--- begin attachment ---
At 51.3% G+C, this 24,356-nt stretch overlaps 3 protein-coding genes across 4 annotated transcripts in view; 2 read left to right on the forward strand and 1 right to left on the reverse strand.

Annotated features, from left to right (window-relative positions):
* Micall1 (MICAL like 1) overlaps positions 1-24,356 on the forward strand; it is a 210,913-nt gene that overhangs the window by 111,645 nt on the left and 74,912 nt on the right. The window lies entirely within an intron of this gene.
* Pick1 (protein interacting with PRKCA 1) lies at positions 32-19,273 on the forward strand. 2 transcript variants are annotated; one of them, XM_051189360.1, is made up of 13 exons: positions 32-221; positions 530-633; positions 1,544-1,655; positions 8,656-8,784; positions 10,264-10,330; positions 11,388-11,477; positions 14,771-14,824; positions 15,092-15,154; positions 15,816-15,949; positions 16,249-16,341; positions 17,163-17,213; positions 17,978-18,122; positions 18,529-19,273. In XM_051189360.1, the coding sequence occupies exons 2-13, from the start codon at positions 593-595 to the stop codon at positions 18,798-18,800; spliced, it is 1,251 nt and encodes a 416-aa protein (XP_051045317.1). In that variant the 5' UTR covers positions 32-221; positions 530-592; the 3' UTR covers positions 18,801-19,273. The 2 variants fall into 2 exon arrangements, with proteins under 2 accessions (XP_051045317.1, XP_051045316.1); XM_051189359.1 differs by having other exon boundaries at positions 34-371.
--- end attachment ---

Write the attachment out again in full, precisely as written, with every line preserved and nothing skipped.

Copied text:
At 51.3% G+C, this 24,356-nt stretch overlaps 3 protein-coding genes across 4 annotated transcripts in view; 2 read left to right on the forward strand and 1 right to left on the reverse strand.

Annotated features, from left to right (window-relative positions):
* Micall1 (MICAL like 1) overlaps positions 1-24,356 on the forward strand; it is a 210,913-nt gene that overhangs the window by 111,645 nt on the left and 74,912 nt on the right. The window lies entirely within an intron of this gene.
* Pick1 (protein interacting with PRKCA 1) lies at positions 32-19,273 on the forward strand. 2 transcript variants are annotated; one of them, XM_051189360.1, is made up of 13 exons: positions 32-221; positions 530-633; positions 1,544-1,655; positions 8,656-8,784; positions 10,264-10,330; positions 11,388-11,477; positions 14,771-14,824; positions 15,092-15,154; positions 15,816-15,949; positions 16,249-16,341; positions 17,163-17,213; positions 17,978-18,122; positions 18,529-19,273. In XM_051189360.1, the coding sequence occupies exons 2-13, from the start codon at positions 593-595 to the stop codon at positions 18,798-18,800; spliced, it is 1,251 nt and encodes a 416-aa protein (XP_051045317.1). In that variant the 5' UTR covers positions 32-221; positions 530-592; the 3' UTR covers positions 18,801-19,273. The 2 variants fall into 2 exon arrangements, with proteins under 2 accessions (XP_051045317.1, XP_051045316.1); XM_051189359.1 differs by having other exon boundaries at positions 34-371.